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and said, "i don't believe you just tried to kill me." and then he helped the cop out -- by this time, the cop was in his car. it is crazy. amy: we have the police's gunshot report that we are showing for our viewers. for listers, you can go online at democracynow.org. it states, one shot fired by officer. >> and the da's all this, the whole police department knew this -- amy: this did not come up in the trial? >> it was not presented by the state in the trial. but the state knew about it. they tried to railroad my cousin. they tried to still 38 years of his life. he is still in jail right now for robbing the gun -- robbing the officer of the gun he wanted -- that the officer wanted to kill him with. so there are appeals going on. the firsted to get --
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time this lawyer had ever seen this, the lawyer attorney charms had -- has been doing police brutality cases for 32 years and the da tried to get him thrown off the case. had a private session with the judge, tried to get them taken off the case for incompetence. the first time this has ever happened. the lawyer actually put this on the record in court. and stayed on the case. the state gets to decide who gets to do the appeal for my cousin, and they don't want attorney charms on their because he did a good job. once more, so many public defenders would not take my cousin's case. best ipublicized as suspect because it was publicized as a guy she's a cop. amy: though he was acquitted of this. and the police report says the
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cop shot himself. let me ask you about your look -- book. "tell homeland security we are the bomb." what is a mean? >> in one way, you could take it as bragging, we are the bomb. but in reality, we are the weapon against the state. where the weapon against the ruling class. amy: can you perform for us? the shorter one, as we have not a lot of time? >> it is from a song called "ghetto blaster." listen to the shotgun sonata with a plot to rock harder than the second intifada. a more like i want that will slaughter, slaughter, slaughter. from the scholars, clear color of your black and white gala. bush and obama, i'm a brawler, calling you all to come harder. i am from the land of free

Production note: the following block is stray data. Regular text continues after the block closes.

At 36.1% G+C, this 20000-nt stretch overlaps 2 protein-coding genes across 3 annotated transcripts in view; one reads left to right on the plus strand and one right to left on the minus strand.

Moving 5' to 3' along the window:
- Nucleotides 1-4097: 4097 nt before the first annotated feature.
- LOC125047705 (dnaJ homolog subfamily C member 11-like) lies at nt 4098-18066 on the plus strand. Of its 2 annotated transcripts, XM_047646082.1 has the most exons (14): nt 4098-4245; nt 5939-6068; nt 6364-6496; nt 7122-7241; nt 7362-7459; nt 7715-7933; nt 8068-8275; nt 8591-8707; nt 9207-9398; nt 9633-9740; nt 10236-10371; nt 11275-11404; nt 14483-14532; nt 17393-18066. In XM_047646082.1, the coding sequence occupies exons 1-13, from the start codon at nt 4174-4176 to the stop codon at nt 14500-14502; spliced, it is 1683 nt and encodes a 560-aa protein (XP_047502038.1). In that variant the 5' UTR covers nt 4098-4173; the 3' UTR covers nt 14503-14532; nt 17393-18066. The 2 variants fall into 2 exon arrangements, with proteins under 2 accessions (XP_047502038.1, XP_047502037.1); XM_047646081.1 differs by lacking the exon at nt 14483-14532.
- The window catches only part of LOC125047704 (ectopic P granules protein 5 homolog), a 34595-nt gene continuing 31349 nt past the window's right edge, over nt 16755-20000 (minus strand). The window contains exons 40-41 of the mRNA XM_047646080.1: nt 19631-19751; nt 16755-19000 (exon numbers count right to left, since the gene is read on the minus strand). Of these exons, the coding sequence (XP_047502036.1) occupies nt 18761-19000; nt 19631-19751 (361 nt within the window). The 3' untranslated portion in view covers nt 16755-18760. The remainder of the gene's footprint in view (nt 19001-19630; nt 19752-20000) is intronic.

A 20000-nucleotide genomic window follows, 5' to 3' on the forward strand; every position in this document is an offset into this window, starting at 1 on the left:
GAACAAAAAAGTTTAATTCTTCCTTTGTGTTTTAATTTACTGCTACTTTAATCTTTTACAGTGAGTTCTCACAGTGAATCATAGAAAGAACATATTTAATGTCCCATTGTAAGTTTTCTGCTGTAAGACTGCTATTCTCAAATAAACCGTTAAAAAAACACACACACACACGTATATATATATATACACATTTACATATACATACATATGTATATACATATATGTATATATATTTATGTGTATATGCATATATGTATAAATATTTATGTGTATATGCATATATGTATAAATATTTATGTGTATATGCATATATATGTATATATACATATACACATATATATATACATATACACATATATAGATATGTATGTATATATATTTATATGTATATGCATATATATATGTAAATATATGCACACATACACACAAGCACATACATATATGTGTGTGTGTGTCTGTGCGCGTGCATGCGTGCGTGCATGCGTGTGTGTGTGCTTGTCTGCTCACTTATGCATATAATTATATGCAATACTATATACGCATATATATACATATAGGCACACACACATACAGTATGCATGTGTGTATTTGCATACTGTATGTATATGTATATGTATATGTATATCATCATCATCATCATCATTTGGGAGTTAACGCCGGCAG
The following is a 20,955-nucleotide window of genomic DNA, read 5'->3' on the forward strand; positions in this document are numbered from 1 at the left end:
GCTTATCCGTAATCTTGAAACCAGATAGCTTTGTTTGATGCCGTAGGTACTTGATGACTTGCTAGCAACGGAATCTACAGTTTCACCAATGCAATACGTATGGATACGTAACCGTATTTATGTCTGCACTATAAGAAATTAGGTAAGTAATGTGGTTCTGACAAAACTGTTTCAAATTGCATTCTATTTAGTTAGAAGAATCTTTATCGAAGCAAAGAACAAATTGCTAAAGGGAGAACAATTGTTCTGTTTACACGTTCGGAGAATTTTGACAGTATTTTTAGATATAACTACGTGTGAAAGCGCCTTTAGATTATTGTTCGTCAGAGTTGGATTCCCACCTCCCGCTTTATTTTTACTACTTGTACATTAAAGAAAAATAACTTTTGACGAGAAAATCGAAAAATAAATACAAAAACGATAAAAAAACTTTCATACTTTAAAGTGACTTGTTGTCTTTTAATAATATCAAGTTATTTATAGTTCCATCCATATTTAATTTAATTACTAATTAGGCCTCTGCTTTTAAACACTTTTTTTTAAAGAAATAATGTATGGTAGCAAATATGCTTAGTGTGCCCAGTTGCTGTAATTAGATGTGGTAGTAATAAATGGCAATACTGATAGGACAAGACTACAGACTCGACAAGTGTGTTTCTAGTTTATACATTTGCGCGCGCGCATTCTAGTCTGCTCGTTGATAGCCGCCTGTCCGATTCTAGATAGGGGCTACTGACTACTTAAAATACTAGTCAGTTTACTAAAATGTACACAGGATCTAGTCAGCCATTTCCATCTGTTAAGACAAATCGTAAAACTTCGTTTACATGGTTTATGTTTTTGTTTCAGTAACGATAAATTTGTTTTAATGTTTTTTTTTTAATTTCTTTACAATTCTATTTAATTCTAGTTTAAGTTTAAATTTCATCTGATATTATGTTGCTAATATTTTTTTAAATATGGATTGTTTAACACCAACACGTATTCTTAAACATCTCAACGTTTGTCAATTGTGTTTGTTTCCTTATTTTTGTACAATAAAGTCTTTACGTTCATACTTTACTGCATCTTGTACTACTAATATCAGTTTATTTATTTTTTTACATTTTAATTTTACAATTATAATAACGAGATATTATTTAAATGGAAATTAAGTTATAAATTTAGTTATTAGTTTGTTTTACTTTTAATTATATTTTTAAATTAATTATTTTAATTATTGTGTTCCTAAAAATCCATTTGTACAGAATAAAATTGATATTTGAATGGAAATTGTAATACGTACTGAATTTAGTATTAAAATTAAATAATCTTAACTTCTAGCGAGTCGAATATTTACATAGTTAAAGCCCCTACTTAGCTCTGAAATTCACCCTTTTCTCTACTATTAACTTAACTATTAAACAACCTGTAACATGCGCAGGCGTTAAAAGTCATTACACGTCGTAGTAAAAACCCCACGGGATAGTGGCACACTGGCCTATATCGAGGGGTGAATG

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labor. a fan of radical bandits and bandannas who cram in the banana rat and read attack cap -- ta tat tat the next caliber, catch the program, not just my pentameter. amy: that is boots riley. we just have about 15 seconds. the importance of art in bringing that your political activism. >> art are the words between the words. it unifies us and allows us to know that other people are thinking the same things we are. it is part -- and essential part of boot -- building a movement. amy: we will continue to conversation and posted online at democracynow.org. "tell homeland security - we are the bomb." that does it for our broadcast. happy birthday to julie crosby.
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to johnolences randolph, our cameraman, whose mom died. democracy now! is looking for feedback from people who appreciate the closed captioning. e-mail your comments to outreach@democracynow.org or mail them to democracy now! p.o. box 693 new york, new york 10013. [captioning made possible by demo>8e;
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>> it's invisible to most of us, but there is a crime wave going on unprecedented in human history. it's everywhere, in every country, on every continent, and it affects virtually everything. the goods we buy, the kind of jobs people do and where they do them, the safety of our homes and families. it's theft on a colossal scale. >> you could say that it's the crime of the century because you'd always be foolish to try any other kind of crime. if you're organized and you know what you're doing,